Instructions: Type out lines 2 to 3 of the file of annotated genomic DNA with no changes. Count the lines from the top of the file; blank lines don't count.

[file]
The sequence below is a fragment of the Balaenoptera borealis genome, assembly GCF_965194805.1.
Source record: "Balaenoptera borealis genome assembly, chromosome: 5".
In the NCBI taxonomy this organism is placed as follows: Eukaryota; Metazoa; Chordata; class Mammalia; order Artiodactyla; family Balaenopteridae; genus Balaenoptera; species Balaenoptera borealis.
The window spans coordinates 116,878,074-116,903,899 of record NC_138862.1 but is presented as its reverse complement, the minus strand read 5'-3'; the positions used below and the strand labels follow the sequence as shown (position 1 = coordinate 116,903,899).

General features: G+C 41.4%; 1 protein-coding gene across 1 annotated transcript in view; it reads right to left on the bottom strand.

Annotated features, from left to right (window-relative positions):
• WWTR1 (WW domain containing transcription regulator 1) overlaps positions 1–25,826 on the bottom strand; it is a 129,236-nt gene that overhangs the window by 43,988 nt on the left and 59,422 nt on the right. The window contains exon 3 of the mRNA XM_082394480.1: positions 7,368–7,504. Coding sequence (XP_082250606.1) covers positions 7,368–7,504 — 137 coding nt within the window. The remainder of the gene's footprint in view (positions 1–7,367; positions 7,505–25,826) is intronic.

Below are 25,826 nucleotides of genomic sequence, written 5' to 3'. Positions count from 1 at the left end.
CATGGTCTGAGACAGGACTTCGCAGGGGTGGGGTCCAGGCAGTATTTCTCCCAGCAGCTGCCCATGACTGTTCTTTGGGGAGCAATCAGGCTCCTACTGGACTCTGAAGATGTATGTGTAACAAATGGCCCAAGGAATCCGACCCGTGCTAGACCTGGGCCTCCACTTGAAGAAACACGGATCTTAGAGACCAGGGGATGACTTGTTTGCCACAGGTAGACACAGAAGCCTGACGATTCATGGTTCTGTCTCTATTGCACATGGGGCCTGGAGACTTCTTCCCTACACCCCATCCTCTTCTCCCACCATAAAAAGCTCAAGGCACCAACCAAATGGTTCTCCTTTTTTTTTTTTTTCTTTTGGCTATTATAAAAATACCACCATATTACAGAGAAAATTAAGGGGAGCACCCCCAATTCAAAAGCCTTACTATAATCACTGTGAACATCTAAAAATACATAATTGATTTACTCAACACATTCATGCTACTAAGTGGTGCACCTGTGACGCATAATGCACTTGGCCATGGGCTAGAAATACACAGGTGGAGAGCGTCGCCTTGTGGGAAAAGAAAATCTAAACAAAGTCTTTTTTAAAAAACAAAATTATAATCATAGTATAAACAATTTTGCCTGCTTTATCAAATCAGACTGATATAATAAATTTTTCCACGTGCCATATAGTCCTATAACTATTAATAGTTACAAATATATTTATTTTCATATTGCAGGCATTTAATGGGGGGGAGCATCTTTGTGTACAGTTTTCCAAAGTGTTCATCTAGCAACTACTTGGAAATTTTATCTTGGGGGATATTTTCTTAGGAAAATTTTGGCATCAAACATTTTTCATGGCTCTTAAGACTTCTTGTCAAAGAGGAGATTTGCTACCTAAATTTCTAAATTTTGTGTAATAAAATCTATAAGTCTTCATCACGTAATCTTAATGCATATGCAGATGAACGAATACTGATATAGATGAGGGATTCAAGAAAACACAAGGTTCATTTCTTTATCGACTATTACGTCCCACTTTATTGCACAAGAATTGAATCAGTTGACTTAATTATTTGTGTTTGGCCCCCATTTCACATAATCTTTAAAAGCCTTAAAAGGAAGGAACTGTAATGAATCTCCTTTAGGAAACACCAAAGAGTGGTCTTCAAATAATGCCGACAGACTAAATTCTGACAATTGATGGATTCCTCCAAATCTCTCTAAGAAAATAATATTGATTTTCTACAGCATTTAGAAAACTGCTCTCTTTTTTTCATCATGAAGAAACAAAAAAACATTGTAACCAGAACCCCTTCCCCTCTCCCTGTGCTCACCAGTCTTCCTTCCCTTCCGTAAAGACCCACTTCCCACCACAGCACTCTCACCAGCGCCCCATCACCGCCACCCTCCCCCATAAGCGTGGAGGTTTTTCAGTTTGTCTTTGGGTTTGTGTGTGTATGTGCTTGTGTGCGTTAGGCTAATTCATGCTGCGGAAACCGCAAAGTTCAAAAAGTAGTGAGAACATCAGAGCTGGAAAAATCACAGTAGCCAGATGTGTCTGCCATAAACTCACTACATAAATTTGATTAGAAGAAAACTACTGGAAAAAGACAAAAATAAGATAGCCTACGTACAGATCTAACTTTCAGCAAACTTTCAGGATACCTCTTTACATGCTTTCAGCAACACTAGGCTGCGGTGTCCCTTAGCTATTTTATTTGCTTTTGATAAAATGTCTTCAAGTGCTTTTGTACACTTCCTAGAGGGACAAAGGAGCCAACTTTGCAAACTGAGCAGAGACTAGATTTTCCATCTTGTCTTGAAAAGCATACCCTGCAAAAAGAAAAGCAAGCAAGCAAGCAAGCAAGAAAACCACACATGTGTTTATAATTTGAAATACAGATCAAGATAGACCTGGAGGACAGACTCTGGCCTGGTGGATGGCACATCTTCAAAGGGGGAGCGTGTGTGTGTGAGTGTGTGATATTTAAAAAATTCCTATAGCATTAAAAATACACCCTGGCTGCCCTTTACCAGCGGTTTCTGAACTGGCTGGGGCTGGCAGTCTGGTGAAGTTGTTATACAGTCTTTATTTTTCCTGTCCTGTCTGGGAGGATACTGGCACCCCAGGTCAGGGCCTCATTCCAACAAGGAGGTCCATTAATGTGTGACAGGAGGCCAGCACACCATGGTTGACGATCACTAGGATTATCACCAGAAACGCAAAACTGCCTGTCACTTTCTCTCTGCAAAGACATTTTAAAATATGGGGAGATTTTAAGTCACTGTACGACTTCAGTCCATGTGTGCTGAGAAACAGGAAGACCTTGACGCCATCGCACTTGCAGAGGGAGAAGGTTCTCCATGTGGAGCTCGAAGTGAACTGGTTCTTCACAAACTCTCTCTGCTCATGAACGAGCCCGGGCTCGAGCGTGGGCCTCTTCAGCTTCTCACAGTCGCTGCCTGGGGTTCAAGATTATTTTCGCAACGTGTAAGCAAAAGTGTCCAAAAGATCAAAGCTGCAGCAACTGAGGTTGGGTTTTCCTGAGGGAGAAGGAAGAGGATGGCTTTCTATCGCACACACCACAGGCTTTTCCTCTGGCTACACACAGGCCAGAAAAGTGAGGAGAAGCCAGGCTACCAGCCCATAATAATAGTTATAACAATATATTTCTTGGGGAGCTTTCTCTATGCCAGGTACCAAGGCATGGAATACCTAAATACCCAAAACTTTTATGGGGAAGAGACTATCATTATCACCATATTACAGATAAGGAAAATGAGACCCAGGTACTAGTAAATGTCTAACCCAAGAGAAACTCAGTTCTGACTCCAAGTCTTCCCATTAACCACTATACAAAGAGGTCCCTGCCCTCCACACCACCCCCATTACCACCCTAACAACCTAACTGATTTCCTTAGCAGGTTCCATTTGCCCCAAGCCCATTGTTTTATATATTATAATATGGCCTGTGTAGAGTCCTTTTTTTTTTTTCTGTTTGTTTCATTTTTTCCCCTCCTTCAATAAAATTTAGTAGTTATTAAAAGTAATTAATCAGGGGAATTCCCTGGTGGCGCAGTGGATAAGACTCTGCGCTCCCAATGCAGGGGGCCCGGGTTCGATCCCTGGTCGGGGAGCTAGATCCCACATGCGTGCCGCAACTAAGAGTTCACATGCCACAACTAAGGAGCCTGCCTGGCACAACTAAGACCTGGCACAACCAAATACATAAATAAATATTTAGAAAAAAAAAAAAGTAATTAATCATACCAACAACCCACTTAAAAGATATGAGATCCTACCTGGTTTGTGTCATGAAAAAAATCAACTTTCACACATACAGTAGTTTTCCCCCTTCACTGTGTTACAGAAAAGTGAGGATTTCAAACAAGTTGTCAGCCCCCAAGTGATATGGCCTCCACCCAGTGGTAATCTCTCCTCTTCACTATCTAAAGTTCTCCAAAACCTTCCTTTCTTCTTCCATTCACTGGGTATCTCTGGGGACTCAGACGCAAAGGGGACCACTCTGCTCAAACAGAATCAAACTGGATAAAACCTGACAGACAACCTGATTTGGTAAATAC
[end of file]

Source record: "Balaenoptera borealis genome assembly, chromosome: 5".
In the NCBI taxonomy this organism is placed as follows: Eukaryota; Metazoa; Chordata; class Mammalia; order Artiodactyla; family Balaenopteridae; genus Balaenoptera; species Balaenoptera borealis.